The development of wave energy converters (WEC’s) goes far back in time—the first attempts are recorded to have taken place in the 1800s, see Fig. 2.4 and . Actually, the first patent for a wave energy converter dates back the year 1799. In modern time it was not until the energy crisis in the beginning of the 1970s that the field had renewed interest, greatly boosted by an article by Prof. Stephen Salter in the scientific journal Nature in 1974 . However, in spite of very significant research efforts, not the least in the UK, activities were reduced again up through the 1980s and the beginning of the 1990s. By the end of the past millennium activities were picking up in speed again, and this now in a number of countries around the world, but with most efforts seen in the coastal European countries. Over the past decade UK has again put enormous efforts into development of marine renewable energies, including wave energy, and must today be seen as the world leader in the field.
Categorization of WEC’s
The development of WEC’s is characterized by the fact that there is a large number of different ideas and concepts for how to utilize the wave energy resource. The different concepts can be categorized in a number of different ways.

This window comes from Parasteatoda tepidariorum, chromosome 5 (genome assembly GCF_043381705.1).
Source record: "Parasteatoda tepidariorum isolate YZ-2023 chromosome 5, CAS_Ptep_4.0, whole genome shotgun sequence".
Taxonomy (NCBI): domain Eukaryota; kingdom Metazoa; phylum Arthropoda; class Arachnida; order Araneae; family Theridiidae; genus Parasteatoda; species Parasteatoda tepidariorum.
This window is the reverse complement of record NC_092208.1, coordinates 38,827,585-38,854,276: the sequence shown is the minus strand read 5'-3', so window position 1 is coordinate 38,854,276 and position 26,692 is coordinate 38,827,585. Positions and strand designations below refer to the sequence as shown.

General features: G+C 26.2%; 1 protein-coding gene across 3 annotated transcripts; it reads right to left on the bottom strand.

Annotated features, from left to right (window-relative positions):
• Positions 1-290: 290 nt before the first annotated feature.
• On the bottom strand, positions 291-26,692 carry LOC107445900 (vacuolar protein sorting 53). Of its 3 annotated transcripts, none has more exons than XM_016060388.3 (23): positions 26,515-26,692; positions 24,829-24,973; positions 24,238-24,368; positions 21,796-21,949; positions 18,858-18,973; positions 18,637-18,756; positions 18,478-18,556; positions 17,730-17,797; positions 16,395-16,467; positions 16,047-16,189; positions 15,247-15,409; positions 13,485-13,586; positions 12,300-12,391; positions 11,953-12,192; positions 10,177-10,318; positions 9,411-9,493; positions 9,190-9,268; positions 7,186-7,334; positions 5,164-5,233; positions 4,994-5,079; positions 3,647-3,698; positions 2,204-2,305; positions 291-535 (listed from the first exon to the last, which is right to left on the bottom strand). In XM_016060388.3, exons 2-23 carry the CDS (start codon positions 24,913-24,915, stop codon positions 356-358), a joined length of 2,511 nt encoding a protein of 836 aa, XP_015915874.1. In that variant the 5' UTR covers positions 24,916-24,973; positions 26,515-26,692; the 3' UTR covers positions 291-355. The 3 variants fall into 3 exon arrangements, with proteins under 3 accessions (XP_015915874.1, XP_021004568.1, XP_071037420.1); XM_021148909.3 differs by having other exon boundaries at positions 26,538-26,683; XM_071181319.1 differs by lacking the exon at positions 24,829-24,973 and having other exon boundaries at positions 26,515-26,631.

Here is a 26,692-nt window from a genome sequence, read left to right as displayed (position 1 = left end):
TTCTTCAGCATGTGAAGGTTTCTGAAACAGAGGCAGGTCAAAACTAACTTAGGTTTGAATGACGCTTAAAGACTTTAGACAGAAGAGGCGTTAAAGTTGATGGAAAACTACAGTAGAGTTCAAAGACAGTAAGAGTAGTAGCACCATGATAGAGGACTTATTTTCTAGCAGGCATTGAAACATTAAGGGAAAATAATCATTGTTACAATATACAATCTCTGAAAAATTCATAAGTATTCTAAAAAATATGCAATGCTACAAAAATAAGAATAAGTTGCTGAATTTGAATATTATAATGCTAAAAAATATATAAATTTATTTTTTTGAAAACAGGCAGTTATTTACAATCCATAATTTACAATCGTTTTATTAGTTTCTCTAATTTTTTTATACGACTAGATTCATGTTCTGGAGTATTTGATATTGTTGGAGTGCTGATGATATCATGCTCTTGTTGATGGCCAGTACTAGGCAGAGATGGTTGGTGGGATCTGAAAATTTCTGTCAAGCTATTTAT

Often a basic categorization using the terms terminator, attenuator and point absorber is used . Terminators are devices with large horizontal extensions parallel to the direction of wave propagation, while attenuators have large horizontal extensions orthogonal to the direction of wave propagation. In contrast point absorbers with extensions small compared to the predominant wavelength of the prevailing waves.
WEC’s can also be categorized by their location—onshore, near shore and offshore. Onshore, or shore-mounted, devices are by nature terminators, and rigidly connected to land. Typical examples hereof are oscillating waver columns and overtopping devices, see further explanation below. Near shore devices are situated at water depths where the available waves are influenced by the water depth, and devices deployed in this region will often be bottom mounted. And thus, at last, devices placed offshore will generally be floating and have access to the waves unaltered by the presence of the seabed.
Classification of WEC’s is also seen by their main working principles . The European Marine Energy Center at the Orkney Islands is using 8 main types, plus one (‘other’—in acceptance of the fact that some WEC’s cannot be put into the existing boxes).
However, in the following, the approach to categorization used by IEA—Ocean Energy Systems  will be used. This approach is illustrated in Fig. 2.5.